The current standard of care for burns requiring operative treatment is early burn excision and split-thickness skin grafting (3, 4). Autologous skin, harvested from non-burned regions of the patient’s own body, is preferred; however, in large burns, sufficient donor sites may not be available to achieve the necessary coverage even when meshed grafts are utilized (5, 6). In cases where sufficient autologous skin is not available, allogeneic skin from deceased donors may be grafted to provide temporary coverage. Although this allows for rapid coverage of the burn wound, allogeneic skin is eventually rejected and therefore does not provide definitive closure. Issues such as cost, limited availability, and the potential for transmission of pathogens must also be considered when deceased-donor allografts are used. A number of alternative synthetic and biological dressings have been developed, but all share a susceptibility to infection and high cost (7, 8).

Porcine skin is recognized to share many of the characteristics of human skin (9–13). Glutaraldehyde-fixed porcine skin has been used for temporary coverage of third-degree burns (14); however, fixed skin compares poorly to vital skin, as it fails to vascularize and functions only as a biological dressing. Vital porcine skin cannot readily be used in this role because of its susceptibility to rapid rejection mediated by naturally circulating, preformed antibodies (15). The major cell surface target for these antibodies is the alpha-galactosyl epitope, which is present in all mammals except for Old World primates and humans (16).

This laboratory has recently developed genetically modified alpha-1,3 galactosyltransferase knockout inbred (GalT-KO) miniature swine, which lack the alpha-galactosyl epitope. We have previously reported prolonged survival of skin from these animals transplanted across a pig-to-baboon barrier (17). In those studies, we have shown that skin grafts from these GalT-KO swine enjoy comparable survival to allogeneic skin in baboons and thus might provide a new source of vital skin grafts for the acute treatment of severe burns.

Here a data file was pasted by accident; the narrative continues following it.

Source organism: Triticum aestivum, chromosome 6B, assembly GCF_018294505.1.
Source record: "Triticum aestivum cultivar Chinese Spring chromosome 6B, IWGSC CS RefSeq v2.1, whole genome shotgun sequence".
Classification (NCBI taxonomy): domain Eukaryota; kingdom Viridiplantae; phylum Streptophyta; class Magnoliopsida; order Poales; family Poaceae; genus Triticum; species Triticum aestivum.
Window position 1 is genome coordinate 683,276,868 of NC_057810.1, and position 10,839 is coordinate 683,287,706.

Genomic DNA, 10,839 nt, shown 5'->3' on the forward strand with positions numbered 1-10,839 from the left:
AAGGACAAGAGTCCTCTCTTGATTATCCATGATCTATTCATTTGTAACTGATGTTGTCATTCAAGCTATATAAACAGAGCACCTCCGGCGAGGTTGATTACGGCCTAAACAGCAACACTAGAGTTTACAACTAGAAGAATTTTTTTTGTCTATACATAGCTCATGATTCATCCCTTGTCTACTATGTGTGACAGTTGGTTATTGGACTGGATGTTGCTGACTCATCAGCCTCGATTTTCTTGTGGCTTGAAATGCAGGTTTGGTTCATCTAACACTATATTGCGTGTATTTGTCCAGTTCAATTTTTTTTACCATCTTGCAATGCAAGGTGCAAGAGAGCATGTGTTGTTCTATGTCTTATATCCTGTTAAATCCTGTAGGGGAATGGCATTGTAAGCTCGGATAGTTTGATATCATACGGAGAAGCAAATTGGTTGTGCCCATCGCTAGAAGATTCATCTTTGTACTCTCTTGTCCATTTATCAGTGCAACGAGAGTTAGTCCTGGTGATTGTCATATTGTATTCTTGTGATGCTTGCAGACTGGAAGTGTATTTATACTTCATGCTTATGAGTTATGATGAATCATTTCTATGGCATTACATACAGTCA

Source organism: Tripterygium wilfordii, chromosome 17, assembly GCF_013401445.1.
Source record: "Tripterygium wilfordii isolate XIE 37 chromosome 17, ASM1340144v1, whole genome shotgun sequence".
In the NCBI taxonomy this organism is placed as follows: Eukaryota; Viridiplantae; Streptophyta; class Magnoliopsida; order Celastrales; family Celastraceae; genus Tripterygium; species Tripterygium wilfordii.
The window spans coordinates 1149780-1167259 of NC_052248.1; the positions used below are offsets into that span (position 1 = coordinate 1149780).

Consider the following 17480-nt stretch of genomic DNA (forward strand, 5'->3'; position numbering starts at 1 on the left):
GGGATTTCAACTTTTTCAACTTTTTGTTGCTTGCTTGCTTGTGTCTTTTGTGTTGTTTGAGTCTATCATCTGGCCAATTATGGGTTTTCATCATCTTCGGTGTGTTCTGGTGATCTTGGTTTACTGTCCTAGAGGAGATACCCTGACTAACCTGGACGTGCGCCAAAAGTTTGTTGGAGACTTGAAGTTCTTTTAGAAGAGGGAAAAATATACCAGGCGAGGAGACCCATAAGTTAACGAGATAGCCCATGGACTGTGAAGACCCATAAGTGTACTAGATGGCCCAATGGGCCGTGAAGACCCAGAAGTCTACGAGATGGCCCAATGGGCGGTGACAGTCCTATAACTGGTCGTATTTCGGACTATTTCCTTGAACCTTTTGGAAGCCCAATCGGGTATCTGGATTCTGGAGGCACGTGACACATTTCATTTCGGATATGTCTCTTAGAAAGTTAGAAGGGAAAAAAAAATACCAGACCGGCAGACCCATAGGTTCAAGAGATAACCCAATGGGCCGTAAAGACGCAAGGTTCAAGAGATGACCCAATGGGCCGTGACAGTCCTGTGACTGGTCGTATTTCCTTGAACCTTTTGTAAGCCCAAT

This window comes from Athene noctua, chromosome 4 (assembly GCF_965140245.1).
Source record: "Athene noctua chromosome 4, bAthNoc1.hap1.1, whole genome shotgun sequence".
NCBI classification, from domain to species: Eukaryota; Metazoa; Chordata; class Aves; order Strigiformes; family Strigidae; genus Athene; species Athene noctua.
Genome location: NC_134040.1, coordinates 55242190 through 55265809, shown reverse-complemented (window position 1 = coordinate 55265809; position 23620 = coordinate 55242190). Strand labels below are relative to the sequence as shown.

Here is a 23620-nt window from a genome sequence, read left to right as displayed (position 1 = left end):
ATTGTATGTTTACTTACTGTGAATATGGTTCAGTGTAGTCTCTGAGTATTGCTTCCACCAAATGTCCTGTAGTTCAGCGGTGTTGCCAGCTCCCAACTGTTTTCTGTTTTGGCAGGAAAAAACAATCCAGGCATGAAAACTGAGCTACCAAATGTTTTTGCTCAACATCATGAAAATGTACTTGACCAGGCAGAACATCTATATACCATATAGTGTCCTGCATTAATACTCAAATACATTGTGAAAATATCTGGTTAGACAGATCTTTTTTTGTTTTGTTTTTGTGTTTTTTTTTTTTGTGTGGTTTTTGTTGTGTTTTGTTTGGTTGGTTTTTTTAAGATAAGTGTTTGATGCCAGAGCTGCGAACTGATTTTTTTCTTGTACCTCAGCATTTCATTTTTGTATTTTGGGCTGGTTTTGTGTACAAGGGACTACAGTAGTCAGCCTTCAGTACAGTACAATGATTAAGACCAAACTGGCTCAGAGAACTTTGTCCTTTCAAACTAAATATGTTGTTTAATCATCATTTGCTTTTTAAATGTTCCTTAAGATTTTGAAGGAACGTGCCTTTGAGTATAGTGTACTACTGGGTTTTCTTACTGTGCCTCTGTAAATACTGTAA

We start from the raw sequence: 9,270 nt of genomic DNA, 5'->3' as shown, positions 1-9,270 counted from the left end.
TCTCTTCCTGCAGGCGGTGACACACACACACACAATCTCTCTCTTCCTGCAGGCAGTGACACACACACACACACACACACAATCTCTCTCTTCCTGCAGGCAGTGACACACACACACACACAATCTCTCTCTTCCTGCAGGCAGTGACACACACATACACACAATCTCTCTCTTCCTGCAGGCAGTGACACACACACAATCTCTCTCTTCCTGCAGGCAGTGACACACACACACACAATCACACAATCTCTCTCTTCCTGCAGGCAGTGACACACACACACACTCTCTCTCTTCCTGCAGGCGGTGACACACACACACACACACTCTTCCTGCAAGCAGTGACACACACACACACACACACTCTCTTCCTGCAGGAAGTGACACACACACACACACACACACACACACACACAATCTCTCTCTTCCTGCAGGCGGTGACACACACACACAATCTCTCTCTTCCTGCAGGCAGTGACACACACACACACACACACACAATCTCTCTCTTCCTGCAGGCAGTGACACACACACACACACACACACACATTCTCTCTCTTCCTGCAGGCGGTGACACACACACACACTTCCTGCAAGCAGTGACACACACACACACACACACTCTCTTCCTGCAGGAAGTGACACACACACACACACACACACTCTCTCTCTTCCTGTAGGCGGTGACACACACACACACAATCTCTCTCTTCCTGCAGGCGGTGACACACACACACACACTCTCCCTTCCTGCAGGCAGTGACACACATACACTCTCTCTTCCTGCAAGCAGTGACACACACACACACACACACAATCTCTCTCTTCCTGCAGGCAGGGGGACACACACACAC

In this current study, we have confirmed the original results showing comparable survival of allogeneic and xenogeneic skin grafts and further characterized the humoral response to these grafts. In addition, we have investigated the potential use of GalT-KO xenogeneic and allogeneic skin grafts in series, in an attempt to provide an extended period of temporary wound coverage before definitive closure with autologous skin.

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Xenogeneic Skin Grafts Survive in a Similar Manner to Allogeneic Skin Grafts

GalT-KO skin grafts were placed over full-thickness defects on the dorsum of recipient baboons (n=4). Grafts rapidly adhered to the wound bed and showed signs of vascularization by postoperative day (POD) 4. All grafts remained viable, but with early signs of rejection at POD 10. Rejection was complete by POD 12 or 13 in all cases. Representative pictures of the grafts are shown in Figure 1, 1°GalT-KO. After rejection of the GalT-KO grafts, subsequent grafts from allogeneic donors were placed on new wound beds. In similar fashion to the primary GalT-KO grafts, the allografts were rapidly adherent with signs of vascularization evident between POD 2 and 4, and the grafts remained intact and well vascularized until POD 10, after which rejection progressed to completion between POD 11 and 14. Representative pictures of the grafts are shown in Figure 1, 2°Allo. The graft survival data for all animals is summarized in Table 1, group 1. These results demonstrated that rejection of primary xenograft skin did not lead to accelerated rejection of a subsequent allograft.





A second group of baboons (n=4) received primary allogeneic skin grafts over full-thickness defects. Similar to the primary GalT-KO grafts above, the primary allografts were adherent to the wound bed, demonstrated signs of vascularization between POD 2 and 4, and were viable at POD 10 but rejected between POD 12 and 13 (Fig. 1, 1°Allo). After rejection of the primary allografts, these recipients then received xenogeneic GalT-KO grafts. Similar to the results observed for primary xenogeneic skin grafts, these secondary GalT-KO grafts underwent a time course of rejection that was comparable, with complete rejection by POD 10 to 13 (Fig. 1, 2°GalT-KO). The graft survival results for all animals are summarized in Table 1, group 2. These results demonstrated that rejection of subsequent GalT-KO xenografts was not accelerated after rejection of primary allografts. These results stand in contrast to the survival of second set grafts from the same donor as the first set. Animals that received first set allografts had a survival of 11 days, whereas same donor second set allografts rejected in 4 days (n=2). Animals that received first set xenografts rejected in 11 days whereas the second set xenografts became white grafts, failing to vascularize and thus never becoming viable (n=2). The graft survival data for these animals is summarized in Table 1, group 3.